Reds' Dutch master Van Dijk proves unstoppable in defence and attack
Wolves 0 Liverpool 2
There will be days when Liverpool simply require Virgil van Dijk to help defend the leads they build if they are to win a first league title in 28 years, and there will be others, like this one, when they can rely on him to win them the game in their opponents' penalty box.
It was on the shoulders of the great Dutchman that this victory was built, scoring the second and marshalling the game on a night when the rain never stopped in front of the biggest home crowd Molineux has seen since 1981.
The home fans' own side were unrelenting in the first half and, although they struggled to maintain those levels after the break, Nuno Espirito Santo's team did not give up their three-match winning run easily.
Mohamed Salah's tenth league goal of the season was the difference in the first half, when Liverpool were more often on the back foot and it laid the ground for their gradual asserting of control.
Remarkably, their unbeaten league run now stands at 18 games - almost half the season - and they will be the Christmas leaders over Manchester City no matter whether the champions beat Crystal Palace today.
Liverpool were solid again, with Van Dijk at the heart of a defence that gave up precious few chances to Wolves' original front two of Adama Traore and Raul Jimenez, dangerous when the ball was played up to them early and quickly.
The difference told in the quality of Liverpool's key men, who unpicked Wolves when it mattered and, with a centre-back capable of finishing as confidently as Van Dijk, there is always an advantage to be had.
The home team had no goal to show for it by half-time, although they could say that they had made most of the running. It was a brave performance from Wolves, who moved the ball forward as quickly as Liverpool like to do albeit without taking their chances.
By the time the game kicked off it felt like it had been raining for a week in Wolverhampton and although these top footballers never play on a pitch that has not been soaked first for their benefit, this was of a different scale in the Black Country on a black night.
The surface was so quick that not even Adama Traore could be relied upon to keep up with a through ball at pace, and the rain was in the eyes of the players at all times.
If there was a criticism of Wolves then it was that their composure in front of goal was not quite up to that of Salah, whose perfect finish was the difference between the teams at half-time.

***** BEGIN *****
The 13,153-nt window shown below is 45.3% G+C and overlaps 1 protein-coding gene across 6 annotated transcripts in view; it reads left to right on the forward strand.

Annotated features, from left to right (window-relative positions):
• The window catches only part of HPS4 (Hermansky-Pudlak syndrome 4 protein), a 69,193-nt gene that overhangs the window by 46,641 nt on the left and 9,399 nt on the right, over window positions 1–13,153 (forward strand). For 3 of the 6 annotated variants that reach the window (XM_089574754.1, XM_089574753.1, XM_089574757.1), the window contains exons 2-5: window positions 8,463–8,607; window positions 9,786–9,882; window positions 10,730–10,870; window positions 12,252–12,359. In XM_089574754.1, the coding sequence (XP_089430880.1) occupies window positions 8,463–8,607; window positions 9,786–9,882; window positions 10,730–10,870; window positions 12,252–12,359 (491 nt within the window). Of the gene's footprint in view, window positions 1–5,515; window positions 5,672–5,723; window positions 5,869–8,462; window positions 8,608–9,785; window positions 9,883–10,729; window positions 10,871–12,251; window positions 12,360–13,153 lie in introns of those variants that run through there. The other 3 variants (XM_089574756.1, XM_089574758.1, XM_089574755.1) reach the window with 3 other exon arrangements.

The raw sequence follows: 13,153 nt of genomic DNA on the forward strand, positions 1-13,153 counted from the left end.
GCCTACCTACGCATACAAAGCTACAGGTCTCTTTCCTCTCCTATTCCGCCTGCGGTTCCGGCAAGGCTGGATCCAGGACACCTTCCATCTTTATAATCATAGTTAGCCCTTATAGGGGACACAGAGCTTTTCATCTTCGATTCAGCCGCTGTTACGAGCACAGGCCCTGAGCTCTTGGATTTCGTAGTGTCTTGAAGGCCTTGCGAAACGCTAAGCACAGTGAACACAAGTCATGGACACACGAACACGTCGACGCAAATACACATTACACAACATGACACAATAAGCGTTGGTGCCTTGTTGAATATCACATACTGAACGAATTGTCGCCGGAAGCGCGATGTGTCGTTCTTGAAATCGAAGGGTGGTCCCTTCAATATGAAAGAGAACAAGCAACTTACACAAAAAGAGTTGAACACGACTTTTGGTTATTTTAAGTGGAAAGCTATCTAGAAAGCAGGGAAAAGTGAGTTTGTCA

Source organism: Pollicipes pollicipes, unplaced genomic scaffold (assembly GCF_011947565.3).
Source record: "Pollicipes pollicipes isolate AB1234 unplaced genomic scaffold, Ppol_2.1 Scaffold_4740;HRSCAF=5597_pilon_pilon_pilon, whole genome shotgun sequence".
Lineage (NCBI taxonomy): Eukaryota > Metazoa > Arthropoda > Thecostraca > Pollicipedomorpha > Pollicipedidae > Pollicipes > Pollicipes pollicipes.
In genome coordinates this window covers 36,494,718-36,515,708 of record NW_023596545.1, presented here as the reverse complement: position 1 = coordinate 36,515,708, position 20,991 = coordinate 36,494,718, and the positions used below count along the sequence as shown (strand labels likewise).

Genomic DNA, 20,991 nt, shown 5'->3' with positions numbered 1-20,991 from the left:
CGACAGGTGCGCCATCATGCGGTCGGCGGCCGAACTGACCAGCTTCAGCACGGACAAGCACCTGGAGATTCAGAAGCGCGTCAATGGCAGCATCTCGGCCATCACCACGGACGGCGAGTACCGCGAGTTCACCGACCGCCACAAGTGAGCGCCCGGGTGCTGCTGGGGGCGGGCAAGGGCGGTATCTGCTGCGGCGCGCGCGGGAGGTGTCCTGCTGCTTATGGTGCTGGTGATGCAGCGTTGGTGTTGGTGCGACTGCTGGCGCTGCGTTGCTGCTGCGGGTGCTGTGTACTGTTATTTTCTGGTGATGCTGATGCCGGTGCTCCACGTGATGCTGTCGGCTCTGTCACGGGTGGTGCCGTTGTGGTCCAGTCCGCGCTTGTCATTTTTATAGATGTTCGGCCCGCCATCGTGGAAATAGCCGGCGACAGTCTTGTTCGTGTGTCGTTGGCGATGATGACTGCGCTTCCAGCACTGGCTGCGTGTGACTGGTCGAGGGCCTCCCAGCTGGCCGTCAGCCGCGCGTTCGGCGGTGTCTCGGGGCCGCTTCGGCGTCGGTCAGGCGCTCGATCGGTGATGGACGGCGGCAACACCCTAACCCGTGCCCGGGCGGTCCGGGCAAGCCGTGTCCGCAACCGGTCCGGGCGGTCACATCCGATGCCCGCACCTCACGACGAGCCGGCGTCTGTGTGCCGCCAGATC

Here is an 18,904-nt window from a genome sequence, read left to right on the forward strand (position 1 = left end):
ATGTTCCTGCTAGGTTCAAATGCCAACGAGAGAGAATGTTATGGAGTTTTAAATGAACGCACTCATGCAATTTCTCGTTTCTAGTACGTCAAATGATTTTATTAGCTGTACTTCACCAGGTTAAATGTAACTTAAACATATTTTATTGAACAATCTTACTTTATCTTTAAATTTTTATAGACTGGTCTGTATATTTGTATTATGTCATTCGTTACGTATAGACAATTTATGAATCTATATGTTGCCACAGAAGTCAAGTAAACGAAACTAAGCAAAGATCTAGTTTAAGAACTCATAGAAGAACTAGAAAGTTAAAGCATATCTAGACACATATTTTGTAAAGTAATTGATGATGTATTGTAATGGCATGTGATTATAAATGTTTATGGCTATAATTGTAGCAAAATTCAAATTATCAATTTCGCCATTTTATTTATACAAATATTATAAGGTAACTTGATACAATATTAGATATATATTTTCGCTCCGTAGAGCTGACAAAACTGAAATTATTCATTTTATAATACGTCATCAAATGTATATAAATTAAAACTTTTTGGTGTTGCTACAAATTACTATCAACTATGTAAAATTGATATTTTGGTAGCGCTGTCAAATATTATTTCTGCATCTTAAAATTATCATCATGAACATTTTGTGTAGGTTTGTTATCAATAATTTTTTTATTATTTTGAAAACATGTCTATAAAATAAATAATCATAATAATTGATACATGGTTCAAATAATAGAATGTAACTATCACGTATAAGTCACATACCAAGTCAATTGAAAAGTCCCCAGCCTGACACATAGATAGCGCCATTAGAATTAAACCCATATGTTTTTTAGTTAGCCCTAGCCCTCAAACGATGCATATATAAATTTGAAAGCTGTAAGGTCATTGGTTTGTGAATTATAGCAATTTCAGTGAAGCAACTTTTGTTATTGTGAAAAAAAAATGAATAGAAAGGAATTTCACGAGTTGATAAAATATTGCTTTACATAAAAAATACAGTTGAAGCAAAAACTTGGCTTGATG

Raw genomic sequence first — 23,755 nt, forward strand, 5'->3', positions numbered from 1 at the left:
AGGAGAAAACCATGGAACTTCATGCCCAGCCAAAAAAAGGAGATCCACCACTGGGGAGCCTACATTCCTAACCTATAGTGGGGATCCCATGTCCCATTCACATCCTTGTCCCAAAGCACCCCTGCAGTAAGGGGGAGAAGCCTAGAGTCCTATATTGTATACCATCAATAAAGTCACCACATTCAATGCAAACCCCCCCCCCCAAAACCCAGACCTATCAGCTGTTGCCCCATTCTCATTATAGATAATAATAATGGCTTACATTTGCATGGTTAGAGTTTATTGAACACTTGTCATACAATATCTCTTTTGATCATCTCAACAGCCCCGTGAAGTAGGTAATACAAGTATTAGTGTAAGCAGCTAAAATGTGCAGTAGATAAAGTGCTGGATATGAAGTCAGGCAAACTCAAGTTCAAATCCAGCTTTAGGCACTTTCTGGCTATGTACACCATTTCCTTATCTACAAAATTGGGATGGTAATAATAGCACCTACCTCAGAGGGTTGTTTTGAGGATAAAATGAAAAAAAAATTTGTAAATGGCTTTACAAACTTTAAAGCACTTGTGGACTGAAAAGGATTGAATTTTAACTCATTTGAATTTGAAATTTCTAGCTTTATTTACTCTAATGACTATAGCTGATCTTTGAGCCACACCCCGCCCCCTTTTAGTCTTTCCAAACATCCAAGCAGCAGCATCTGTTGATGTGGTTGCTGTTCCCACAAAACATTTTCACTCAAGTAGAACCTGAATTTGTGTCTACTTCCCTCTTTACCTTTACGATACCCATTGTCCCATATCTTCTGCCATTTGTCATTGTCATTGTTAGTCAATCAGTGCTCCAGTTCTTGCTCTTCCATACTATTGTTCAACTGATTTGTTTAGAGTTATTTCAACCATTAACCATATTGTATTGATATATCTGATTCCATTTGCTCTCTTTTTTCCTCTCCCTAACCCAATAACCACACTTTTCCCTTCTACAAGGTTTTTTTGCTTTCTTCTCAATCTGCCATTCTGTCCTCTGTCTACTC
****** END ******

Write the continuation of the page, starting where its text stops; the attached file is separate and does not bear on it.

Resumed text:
He took Fabinho's cross first time with the outside of his left foot, a decision that he had made as the ball was dispatched in his direction, and the speed of it was what caught Rui Patricio and his defenders flat-footed.
On that occasion Liverpool had got in down the left flank of the hosts, with Salah the player who struck the ball out there.
Eventually, Fabinho and Dejan Lovren had managed to create the opening and the ball was cut back from the bye-line for Salah.
Otherwise Liverpool found themselves under a lot of pressure from the Wolves approach and there were times when they were opened up and vulnerable.
In attack for Wolves, Jimenez was exceptional as a target man and alongside him Traore occupied Van Dijk.
The Liverpool captain managed to keep Traore where he wanted him for the most part but the prospect of having pace unleashed upon them makes even the best defenders jittery. With Joao Moutinho behind those two, Wolves kept probing. There was a good performance from Matt Doherty, that forward-thinking right-back at Wolves, who made one run in from the touchline that opened up a chance and had his bench appealing for a penalty.
The replays showed that Doherty had simply collided with James Milner but it was one of those nights where a moment's hesitation in defence, a challenge that came a fraction too late, could have serious consequences.
It was creating that kind of situation that strained Wolves after the break when their visitors seemed that bit more composed than they had been in the first half.
Van Dijk was excellent once again in the centre of defence and the one time he was isolated with Traore, he stepped across the path of the winger and himself between player and ball.
Traore was soon off, replaced by the Portuguese attacker Ivan Cavaleiro as Nuno Espirito Santo tried to put some new energy into his side.
Morgan Gibbs-White, such an influence against Chelsea in the victory for his side at the start of the month, came on in place of Moutinho.
Wolves had always gone looking for the goal but it simply eluded them in the game's key moments.
They did not have the quality in attack that Liverpool can rely upon in such critical moments although their second from Van Dijk was worthy of any centre-forward.
Wolves had failed to get the ball clear properly on two occasions and Salah looked up to spot the chance, a clipped ball into Van Dijk that he guided first time past Patricio.
This is a golden time for the Dutch centre-half and he was superb on the ground and in the air in the second half.
Before the goal, Naby Keita, whose night had been below standard, had come off injured and was replaced by Adam Lallana, playing in only his second game since the end of October.
In the moments before the goal, Lallana had a good opening made for him by Salah and Sadio Mane but could not squeeze his shot past Patricio.
That goal finished Wolves' real interest in the game although they never stopped competing and Jurgen Klopp made changes that acknowledged that.
His team, however, have become very capable when it comes to protecting a lead, and only a late miss for Gibbs-White, when Andrew Robertson misjudged a cross, really threatened their lead. (© Daily Telegraph, London)